Re: determining boundary of a region in n-dimensional euclidean space

• To: mathgroup at smc.vnet.net
• Subject: [mg117203] Re: determining boundary of a region in n-dimensional euclidean space
• From: Nabeel Butt <nabeel.butt at gmail.com>
• Date: Fri, 11 Mar 2011 04:34:34 -0500 (EST)

```Dear Daniel
Most of the time practically my region in d-dimensions is convex
but I really dont need to be very accurate so the inside-outside would work
reasonably fine.
Thanks for all your suggestions.Very useful tips- Ill consider them
all !
best regards,
Nabeel

On Thu, Mar 10, 2011 at 7:53 PM, Daniel Lichtblau <danl at wolfram.com> wrote:

> Nabeel Butt wrote:
>
>> Hi Daniel
>>      Thanks for your response.Actually the problem is two-fold here.The
>> first step is to actually extract the boundary points from a set of points
>> in a list.I have found that built-in ConvexHull function in mathematica
>> can
>> do for 2-dimensions this extraction process.There exists a program also
>> for
>> 3-dimensions written in mathworld.To my best of my knowledge it hasnt been
>> implemented in higher dimensions that well in mathematica(was just a
>> random
>> google search though !!) . Anyways after we get the list for boundary
>> points , like you said I can use Interpolation on list to represent it
>> numerically.What I am more interested in is actually extracting the
>> boundary
>> points from a set of points -Does there exist more robust convexhull like
>> functions for higher dimensions ? Or after having a list of points I can
>> send them to another software which helps me get the convex hull in high
>> dimensions.Possibly if I can call another software inside mathematica that
>> would be great.
>>       Thanks once again.
>>                                  Nabeel
>> [...]
>>
>
> Some follow-up in private email indicates that what is needed, primarily,
> is a reasonable approximation to an inside-outside predicate function.
>
> If given sufficiwently many points inside the region, that can be found
> with the code below. The idea is to form a NearestFunction from the point
> set, and declare an arbitrary point to be "inside" if it is within some
> given epsilon of its nearest point in that set.
>
> nf = Nearest[pts];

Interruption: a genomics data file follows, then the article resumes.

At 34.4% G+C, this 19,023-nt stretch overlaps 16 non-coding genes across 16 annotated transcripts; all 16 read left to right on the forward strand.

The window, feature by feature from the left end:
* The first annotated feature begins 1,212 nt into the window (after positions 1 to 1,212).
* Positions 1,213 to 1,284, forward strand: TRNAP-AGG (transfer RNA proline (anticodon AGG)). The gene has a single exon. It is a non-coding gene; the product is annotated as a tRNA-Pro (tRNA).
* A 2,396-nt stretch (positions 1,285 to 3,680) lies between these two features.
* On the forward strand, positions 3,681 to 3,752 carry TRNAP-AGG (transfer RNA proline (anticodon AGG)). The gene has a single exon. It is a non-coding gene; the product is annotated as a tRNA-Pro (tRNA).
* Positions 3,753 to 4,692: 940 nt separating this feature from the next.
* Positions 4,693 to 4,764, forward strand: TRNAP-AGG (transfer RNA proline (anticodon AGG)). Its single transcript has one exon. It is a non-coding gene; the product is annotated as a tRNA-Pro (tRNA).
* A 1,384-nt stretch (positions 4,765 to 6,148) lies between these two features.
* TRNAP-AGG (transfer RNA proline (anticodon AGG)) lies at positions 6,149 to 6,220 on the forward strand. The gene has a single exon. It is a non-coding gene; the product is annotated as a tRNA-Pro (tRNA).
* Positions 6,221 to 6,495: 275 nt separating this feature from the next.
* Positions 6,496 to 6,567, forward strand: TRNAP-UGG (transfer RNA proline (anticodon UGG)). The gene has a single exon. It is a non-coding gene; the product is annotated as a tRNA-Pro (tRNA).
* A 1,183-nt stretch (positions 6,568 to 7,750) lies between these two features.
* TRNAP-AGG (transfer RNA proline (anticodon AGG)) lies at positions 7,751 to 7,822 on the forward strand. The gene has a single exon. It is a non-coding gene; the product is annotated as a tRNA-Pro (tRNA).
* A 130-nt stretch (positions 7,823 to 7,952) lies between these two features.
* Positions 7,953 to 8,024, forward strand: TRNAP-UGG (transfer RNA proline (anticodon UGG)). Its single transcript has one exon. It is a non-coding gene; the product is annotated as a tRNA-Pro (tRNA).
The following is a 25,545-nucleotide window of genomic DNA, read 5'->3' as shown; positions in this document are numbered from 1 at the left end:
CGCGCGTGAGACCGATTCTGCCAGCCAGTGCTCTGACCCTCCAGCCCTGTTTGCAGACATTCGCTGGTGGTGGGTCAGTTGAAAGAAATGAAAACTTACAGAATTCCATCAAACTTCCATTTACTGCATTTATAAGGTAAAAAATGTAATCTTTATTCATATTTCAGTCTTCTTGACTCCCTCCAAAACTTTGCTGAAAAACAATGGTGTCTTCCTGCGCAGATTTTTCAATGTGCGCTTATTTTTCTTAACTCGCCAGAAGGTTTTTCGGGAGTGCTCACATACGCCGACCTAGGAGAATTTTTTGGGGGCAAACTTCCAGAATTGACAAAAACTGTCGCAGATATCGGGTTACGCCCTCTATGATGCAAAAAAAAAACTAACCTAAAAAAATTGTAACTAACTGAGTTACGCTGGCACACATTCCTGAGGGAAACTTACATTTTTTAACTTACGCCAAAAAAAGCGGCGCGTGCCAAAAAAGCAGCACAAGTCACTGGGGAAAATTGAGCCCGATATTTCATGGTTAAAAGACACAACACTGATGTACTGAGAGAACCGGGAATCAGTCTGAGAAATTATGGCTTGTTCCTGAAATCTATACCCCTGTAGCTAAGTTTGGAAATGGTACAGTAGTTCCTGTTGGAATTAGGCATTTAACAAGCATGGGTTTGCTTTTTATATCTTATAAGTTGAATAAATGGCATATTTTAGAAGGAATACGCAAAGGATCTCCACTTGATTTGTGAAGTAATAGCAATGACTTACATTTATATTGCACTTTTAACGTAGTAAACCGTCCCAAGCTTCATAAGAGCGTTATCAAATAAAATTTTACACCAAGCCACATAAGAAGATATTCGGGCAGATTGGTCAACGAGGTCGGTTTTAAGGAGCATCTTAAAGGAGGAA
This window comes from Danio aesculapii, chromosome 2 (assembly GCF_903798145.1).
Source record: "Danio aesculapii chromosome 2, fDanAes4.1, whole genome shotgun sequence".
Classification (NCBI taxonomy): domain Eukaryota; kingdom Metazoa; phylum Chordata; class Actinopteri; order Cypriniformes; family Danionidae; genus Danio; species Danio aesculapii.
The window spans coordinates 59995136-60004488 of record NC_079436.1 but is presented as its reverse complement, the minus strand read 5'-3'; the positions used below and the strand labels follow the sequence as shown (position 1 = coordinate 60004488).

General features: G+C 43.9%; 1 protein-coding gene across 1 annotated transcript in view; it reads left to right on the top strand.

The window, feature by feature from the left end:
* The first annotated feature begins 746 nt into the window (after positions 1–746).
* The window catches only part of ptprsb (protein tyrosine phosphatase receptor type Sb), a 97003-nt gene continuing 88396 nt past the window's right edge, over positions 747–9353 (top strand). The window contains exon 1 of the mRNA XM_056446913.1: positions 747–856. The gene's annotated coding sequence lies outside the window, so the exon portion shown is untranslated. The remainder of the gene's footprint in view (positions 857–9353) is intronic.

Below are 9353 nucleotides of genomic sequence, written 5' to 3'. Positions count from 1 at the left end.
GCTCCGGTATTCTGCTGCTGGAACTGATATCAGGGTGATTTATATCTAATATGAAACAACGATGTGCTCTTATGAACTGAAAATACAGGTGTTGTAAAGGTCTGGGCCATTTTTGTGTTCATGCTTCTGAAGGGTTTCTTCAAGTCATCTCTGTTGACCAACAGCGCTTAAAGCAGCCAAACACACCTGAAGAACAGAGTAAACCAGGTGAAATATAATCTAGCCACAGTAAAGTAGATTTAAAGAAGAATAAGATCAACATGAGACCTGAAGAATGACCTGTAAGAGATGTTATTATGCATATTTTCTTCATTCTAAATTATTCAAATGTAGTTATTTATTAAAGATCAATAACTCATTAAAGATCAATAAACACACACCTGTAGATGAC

>
> inRegion[pt : {_Real, _Real, _Real}, eps_Real] :=
>  TrueQ[Norm[nf[pt, 1][[1]] - pt] < eps]
>
> Here is an example. We'll pick, nonuniformly, points inside the shpere of
> radius 1 centered at the origin.
>
> n = 200000;
>
>   Times, {RandomReal[1, n], RandomReal[{-1, 1}, {n, 3}]}];
> pts = Select[pts, Norm[#] <= 1 &];
>
> Now compute our inRegion predicate function.
>
> nf = Nearest[pts];
>
> inRegion[pt : {_Real, _Real, _Real}, eps_Real] :=
>  TrueQ[Norm[nf[pt, 1][[1]] - pt] < eps]
>
> To see what it gives, one can plot the region thus defined as below.
>
> reg = RegionPlot3D[
>  inRegion[{x, y, z}, .05], {x, -1, 1}, {y, -1, 1}, {z, -1, 1},
>  Mesh -> False]
>
> Offhand I am not sure how to go about this if not presented with a "large"
> set of inside points. If you know your region is convex (which I gather will
> often be the case for this query) then one way to go about filling it would
> be to take some number of points, equally spaced perhaps, on all segments
> connecting initial point pairs. Or could try to dope out how to get the
> convex hull of the initial points, and maybe use those for filling in
> purposes. I myself am not up to speed on how best to do this. I offer one
> possibility below.
>
> ComputationalGeometry`Methods`ConvexHull3D[
>  RandomReal[10, {20, 3}]] // InputForm
>
> I remark that this might (probably will) become obsolete in a future
> release. Also I suspect some others who follow this forum will know more
> functions.
>
> If you do succeed in getting a convex hull for the boundary, then yet
> another inside-outside approach would be to shoot a segment from query point
> northward, say, and count how many faces it hits before going to infinity.
> If zero or two then it is outside, if one then inside.
>
> To make this method fast, you might want to bin the faces so that a given
> point need not test all of them for intersection. I have not done this in
> 3d, but here is a link to some code that might be adapted from the 2d case.
>
> http://forums.wolfram.com/mathgroup/archive/2009/Feb/msg00519.html
>
> If you have any interest in seeing where that inRegion originated (at
> least, in my usage), here is a notebook with an algebraic surface
> reconstruction. It turns out that an exact reconstruction, more or less, was
> possible. But that is because there were derivable defining equations.
> barely so, I might add.
>
>
>
> Daniel Lichtblau
> Wolfram Research
>

--
"We have not succeeded in answering all our problems.The answers we have
found only serve to raise a whole set of new questions.In some ways we feel
that we are as confused as ever,but we believe we are confused on a higher
level and about more important things."
"Maybe one day we get to see all the beauty present in this world"

Nabeel Butt
UWO,London